13 Rocking Facts About Hard Rock Café

Thomas Hawk via Flickr // CC BY-NC 2.0
Thomas Hawk via Flickr // CC BY-NC 2.0 / Thomas Hawk via Flickr // CC BY-NC 2.0

What began as an American burger joint in London has become a worldwide collection of tourist destinations. From Las Vegas to Bali, Oslo to Johannesburg, Hard Rock’s giant neon guitar looms above the fray, a beacon signaling good ol’ American food and walls coated with rock 'n' roll memorabilia. Like a seasoned band, Hard Rock has changed its tune a bit over the years, expanding into hotels, casinos, live music venues and all-inclusive resorts. And yet, much remains the same—like all those T-shirts, and the flair-loving wait staff.

1. It all started with two Americans in London.

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Back in early 1970s London, rock music and cutting-edge fashion were everywhere. Hamburgers? Not so much. So in 1971, Peter Morton and Isaac Tigrett decided to open an American-style diner with a name that tapped into the local zeitgeist. There were doubters—including the landlord, who only gave them a 6-month lease—but the Hard Rock Café quickly became a hit.

2. The founders come from business semi-royalty.

These weren’t your average Joes. Morton was son of Morton’s Steakhouse president Arnie Morton, while Tigrett’s father made a fortune from—get this—holding the patent for the Glub-Glub plastic drinking ducks, which he’d purchased for $800 in the ‘50s. But in terms of rock connections, in 1976 Tigrett moved in with Maureen Starkey following her divorce from Ringo—yes, the Beatle—and they married 13 years later. Tigrett was noted as often calling her "my most authentic piece of rock and roll memorabilia."

3. The artist who created the logo is a legend.

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Alan Aldridge’s artwork appeared on album covers and sci-fi books throughout the ’60s and ‘70s, earning him a legacy as one of the most influential commercial artists of the 20th century. His style tended toward trippy, but for the Hard Rock Café logo he played it straight down the middle, honoring Morton’s request to model it after the Chevrolet logo.

4. The famous T-shirts were a happy accident.

Morton and Tigrett sponsored a local soccer team in 1973 and gave the players uniforms emblazoned with the Hard Rock logo. Naturally, there were extras, so the restaurant gave them out to loyal customers, who wore them around town. Word spread, requests began to pour in, and eventually the restaurant had to set up a separate concession stand to handle T-shirt sales.

5. Eric Clapton was the first artist to contribute memorabilia.

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The story goes that Clapton wanted to give Tigrett one of his guitars as a gift. Tigrett told Clapton he didn’t play, so the former Cream front man said, “Why not put it on the wall?” A week later, another guitar arrived, this time from Pete Townshend. “Mine’s just as good as his!” the note that came with it read, and so a tradition was born.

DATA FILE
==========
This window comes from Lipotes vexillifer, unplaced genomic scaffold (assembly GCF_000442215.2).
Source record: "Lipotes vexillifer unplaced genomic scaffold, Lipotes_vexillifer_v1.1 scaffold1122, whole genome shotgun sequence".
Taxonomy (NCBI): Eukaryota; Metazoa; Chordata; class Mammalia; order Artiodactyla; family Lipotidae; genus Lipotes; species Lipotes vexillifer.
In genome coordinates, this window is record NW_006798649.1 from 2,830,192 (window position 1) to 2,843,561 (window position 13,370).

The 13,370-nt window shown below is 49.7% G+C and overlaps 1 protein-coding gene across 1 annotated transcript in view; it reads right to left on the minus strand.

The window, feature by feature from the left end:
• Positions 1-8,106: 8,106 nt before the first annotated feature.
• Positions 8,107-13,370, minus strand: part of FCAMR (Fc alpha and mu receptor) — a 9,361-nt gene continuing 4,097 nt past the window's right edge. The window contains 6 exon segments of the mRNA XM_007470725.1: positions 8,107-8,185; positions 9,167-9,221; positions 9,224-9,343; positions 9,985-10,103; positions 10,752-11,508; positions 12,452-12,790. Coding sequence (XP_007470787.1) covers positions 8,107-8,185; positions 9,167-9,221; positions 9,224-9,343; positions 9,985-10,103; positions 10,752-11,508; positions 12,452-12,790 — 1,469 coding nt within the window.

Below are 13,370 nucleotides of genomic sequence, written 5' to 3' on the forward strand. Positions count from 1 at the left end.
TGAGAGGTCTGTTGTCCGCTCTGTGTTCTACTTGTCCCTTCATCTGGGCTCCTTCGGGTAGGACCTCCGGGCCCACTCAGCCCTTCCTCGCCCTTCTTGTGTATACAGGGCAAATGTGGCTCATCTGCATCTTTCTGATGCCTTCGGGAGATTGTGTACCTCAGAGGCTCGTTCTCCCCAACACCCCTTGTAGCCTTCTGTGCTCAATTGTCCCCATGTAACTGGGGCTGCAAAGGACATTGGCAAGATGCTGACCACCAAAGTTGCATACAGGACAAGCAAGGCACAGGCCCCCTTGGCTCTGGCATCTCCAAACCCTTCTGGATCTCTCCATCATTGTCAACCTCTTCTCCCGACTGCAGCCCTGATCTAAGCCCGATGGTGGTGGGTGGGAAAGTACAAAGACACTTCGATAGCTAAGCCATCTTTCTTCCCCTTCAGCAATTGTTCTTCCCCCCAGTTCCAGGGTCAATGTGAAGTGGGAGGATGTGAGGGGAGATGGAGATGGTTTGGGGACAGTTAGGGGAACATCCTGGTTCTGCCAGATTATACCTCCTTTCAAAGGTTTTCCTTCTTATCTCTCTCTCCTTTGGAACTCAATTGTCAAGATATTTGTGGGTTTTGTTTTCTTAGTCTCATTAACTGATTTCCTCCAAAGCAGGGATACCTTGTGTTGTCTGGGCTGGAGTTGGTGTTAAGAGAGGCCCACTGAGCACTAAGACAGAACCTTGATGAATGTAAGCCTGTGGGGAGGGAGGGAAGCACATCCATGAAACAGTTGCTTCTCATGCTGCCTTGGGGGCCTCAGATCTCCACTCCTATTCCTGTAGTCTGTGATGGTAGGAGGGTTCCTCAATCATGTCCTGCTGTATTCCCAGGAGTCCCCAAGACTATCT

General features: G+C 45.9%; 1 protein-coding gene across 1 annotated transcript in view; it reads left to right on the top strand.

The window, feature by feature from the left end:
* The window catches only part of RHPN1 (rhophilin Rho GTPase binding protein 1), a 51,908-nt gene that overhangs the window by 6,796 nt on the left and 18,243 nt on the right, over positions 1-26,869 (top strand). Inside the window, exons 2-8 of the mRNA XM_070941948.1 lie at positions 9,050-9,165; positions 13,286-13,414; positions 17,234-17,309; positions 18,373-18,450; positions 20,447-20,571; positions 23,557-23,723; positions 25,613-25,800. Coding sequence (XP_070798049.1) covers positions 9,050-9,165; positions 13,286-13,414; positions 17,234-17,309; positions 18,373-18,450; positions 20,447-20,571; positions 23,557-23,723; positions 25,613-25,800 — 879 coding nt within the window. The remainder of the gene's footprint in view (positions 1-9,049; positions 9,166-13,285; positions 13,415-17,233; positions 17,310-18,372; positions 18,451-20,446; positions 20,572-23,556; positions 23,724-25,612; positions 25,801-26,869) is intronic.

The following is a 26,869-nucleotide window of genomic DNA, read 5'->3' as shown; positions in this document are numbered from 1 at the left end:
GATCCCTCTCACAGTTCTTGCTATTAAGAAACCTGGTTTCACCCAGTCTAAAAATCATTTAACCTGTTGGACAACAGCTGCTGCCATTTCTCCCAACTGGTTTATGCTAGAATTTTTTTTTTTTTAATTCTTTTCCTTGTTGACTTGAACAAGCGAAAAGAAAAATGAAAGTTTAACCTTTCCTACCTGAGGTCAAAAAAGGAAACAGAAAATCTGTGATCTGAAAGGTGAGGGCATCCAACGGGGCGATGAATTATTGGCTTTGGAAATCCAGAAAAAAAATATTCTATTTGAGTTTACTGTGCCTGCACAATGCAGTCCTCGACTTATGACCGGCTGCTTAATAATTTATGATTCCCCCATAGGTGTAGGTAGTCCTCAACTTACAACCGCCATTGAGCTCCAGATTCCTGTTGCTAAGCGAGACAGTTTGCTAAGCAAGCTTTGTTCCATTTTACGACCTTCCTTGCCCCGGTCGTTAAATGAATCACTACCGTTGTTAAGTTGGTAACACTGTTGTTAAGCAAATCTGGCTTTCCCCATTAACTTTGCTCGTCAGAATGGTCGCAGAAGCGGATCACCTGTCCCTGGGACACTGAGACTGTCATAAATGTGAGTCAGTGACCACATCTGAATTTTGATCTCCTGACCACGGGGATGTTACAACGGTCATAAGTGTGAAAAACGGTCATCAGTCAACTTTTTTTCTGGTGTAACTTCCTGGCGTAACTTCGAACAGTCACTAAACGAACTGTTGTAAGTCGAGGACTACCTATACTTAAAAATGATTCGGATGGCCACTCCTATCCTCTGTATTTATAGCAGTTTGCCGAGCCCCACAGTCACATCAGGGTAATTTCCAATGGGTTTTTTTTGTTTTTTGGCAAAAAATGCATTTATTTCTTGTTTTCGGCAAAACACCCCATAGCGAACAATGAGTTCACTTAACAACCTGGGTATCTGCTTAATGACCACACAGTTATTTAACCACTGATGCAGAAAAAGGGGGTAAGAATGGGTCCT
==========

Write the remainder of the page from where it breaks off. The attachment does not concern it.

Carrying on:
6. They went on a memorabilia binge at an auction in ‘86.

Neilson Barnard // Getty

By this point, Hard Rock Café had established itself as a Mecca for rock collectibles. So the company did not hold back at a Sotheby’s auction in 1986. The haul included a pair of John Lennon’s glasses, Madonna’s dress from “Like a Virgin,” Michael Jackson’s red jacket from “Beat It” and Jimi Hendrix’s Flying V guitar.

7. The first live concert was Paul McCartney and Wings.

It was 1973 when Sir Paul and the band made an impromptu appearance at the Hard Rock Café — the first of what’s now 15,000 live performances Hard Rock venues host every year.

8. Carole King liked it so much, she wrote a song.

Now if you're feeling just a little bit lonely Don't sit at home just mopin' Come on down to where the spirits flow so freely You know the door is always open At the Hard Rock Cafe

9. They’ve made a lot of pins.

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44,000, to be exact. Since 1985, they've made everything from classic city-based guitar pins and ones commemorating various bands, to steampunk to Barbie and Hello Kitty. And one man has collected nearly 5,000 of them.

10. There’s a waitress who’s been on the payroll from the beginning.

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In her job interview in 1971, Rita Gilligan told Morton, ”I’m the best you’re gonna get, so you’d better hire me.” He gave her the job on the spot. Forty-five years and countless celebrity clientele later, Gilligan is officially retired but still appears at openings and promotional events.

11. They’re now owned by the Seminole Tribe of Florida.


In 2007, the Seminoles, who owned two Hard Rock casinos in Florida, went all in and bought the company in a deal worth nearly $1 billion.

12. Haven’t been there in a few years? You’re not alone.

Hard Rock Café has a bit of a problem: It doesn’t attract regulars. The restaurant has always been a tourist destination, but even customers who could be relied upon to stop in while visiting grandma’s condo in Tampa have gone missing. “There’s a particular segment that we particularly want to reach out to that hasn’t really, for whatever reason, thought about us or experienced us in the last 10 or 15 years,” Fred Thimm, chief operating officer of cafe operations, told Bloomberg.

13. You can get a free meal on tax day…

Joselu Blanco via Flickr // CC BY 2.0

….but you have to sing for it. In front of the entire restaurant. Better start practicing at karaoke now—this is not the place to flub a verse in "Every Rose Has Its Thorn," especially if Bret Michaels might show up